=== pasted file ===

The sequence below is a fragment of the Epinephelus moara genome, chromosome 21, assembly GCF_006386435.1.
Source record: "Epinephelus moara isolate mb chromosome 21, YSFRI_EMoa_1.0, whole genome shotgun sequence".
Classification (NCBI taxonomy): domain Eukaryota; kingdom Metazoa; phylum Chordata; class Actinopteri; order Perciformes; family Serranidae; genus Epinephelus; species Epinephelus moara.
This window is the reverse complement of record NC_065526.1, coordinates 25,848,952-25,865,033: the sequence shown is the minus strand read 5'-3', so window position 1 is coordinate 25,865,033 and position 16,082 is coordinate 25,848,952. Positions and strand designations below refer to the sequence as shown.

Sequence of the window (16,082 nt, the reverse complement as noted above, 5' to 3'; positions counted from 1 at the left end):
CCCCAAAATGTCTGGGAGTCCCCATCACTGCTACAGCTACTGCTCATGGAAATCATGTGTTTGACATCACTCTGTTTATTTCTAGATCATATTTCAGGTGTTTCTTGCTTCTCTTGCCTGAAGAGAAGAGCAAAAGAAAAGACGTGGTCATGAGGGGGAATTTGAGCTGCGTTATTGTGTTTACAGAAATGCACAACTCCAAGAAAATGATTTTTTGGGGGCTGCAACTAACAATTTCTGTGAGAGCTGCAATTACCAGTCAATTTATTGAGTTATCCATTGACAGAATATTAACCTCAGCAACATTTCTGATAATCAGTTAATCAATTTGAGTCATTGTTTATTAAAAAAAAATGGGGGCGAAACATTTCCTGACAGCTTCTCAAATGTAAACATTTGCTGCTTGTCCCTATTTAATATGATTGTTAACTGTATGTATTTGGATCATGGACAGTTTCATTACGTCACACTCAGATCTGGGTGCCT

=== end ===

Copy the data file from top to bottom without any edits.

The sequence below is a fragment of the Epinephelus moara genome, chromosome 21, assembly GCF_006386435.1.
Source record: "Epinephelus moara isolate mb chromosome 21, YSFRI_EMoa_1.0, whole genome shotgun sequence".
Classification (NCBI taxonomy): domain Eukaryota; kingdom Metazoa; phylum Chordata; class Actinopteri; order Perciformes; family Serranidae; genus Epinephelus; species Epinephelus moara.
This window is the reverse complement of record NC_065526.1, coordinates 25,848,952-25,865,033: the sequence shown is the minus strand read 5'-3', so window position 1 is coordinate 25,865,033 and position 16,082 is coordinate 25,848,952. Positions and strand designations below refer to the sequence as shown.

Sequence of the window (16,082 nt, the reverse complement as noted above, 5' to 3'; positions counted from 1 at the left end):
CCCCAAAATGTCTGGGAGTCCCCATCACTGCTACAGCTACTGCTCATGGAAATCATGTGTTTGACATCACTCTGTTTATTTCTAGATCATATTTCAGGTGTTTCTTGCTTCTCTTGCCTGAAGAGAAGAGCAAAAGAAAAGACGTGGTCATGAGGGGGAATTTGAGCTGCGTTATTGTGTTTACAGAAATGCACAACTCCAAGAAAATGATTTTTTGGGGGCTGCAACTAACAATTTCTGTGAGAGCTGCAATTACCAGTCAATTTATTGAGTTATCCATTGACAGAATATTAACCTCAGCAACATTTCTGATAATCAGTTAATCAATTTGAGTCATTGTTTATTAAAAAAAAATGGGGGCGAAACATTTCCTGACAGCTTCTCAAATGTAAACATTTGCTGCTTGTCCCTATTTAATATGATTGTTAACTGTATGTATTTGGATCATGGACAGTTTCATTACGTCACACTCAGATCTGGGTGCCT